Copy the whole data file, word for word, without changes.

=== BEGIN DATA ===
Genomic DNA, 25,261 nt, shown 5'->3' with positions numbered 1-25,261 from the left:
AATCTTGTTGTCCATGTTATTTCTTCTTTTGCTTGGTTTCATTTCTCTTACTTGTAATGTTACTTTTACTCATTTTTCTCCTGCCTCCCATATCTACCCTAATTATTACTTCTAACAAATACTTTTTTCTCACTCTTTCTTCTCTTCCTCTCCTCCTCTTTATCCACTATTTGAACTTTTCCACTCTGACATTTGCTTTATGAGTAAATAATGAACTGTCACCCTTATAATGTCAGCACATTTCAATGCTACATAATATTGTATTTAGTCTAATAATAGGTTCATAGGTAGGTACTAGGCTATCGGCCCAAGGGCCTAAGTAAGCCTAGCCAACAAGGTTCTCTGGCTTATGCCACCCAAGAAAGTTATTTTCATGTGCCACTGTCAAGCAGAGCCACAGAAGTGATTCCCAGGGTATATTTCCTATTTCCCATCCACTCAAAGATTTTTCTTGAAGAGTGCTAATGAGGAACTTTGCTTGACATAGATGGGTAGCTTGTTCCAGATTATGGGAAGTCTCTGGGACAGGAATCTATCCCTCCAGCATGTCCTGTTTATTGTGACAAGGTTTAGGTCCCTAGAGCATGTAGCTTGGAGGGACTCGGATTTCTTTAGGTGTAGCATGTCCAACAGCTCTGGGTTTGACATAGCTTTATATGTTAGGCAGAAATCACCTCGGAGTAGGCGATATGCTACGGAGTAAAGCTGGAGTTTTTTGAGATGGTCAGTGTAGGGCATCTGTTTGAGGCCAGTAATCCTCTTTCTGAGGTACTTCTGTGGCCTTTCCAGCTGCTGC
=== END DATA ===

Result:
Genomic DNA, 25,261 nt, shown 5'->3' with positions numbered 1-25,261 from the left:
AATCTTGTTGTCCATGTTATTTCTTCTTTTGCTTGGTTTCATTTCTCTTACTTGTAATGTTACTTTTACTCATTTTTCTCCTGCCTCCCATATCTACCCTAATTATTACTTCTAACAAATACTTTTTTCTCACTCTTTCTTCTCTTCCTCTCCTCCTCTTTATCCACTATTTGAACTTTTCCACTCTGACATTTGCTTTATGAGTAAATAATGAACTGTCACCCTTATAATGTCAGCACATTTCAATGCTACATAATATTGTATTTAGTCTAATAATAGGTTCATAGGTAGGTACTAGGCTATCGGCCCAAGGGCCTAAGTAAGCCTAGCCAACAAGGTTCTCTGGCTTATGCCACCCAAGAAAGTTATTTTCATGTGCCACTGTCAAGCAGAGCCACAGAAGTGATTCCCAGGGTATATTTCCTATTTCCCATCCACTCAAAGATTTTTCTTGAAGAGTGCTAATGAGGAACTTTGCTTGACATAGATGGGTAGCTTGTTCCAGATTATGGGAAGTCTCTGGGACAGGAATCTATCCCTCCAGCATGTCCTGTTTATTGTGACAAGGTTTAGGTCCCTAGAGCATGTAGCTTGGAGGGACTCGGATTTCTTTAGGTGTAGCATGTCCAACAGCTCTGGGTTTGACATAGCTTTATATGTTAGGCAGAAATCACCTCGGAGTAGGCGATATGCTACGGAGTAAAGCTGGAGTTTTTTGAGATGGTCAGTGTAGGGCATCTGTTTGAGGCCAGTAATCCTCTTTCTGAGGTACTTCTGTGGCCTTTCCAGCTGCTGC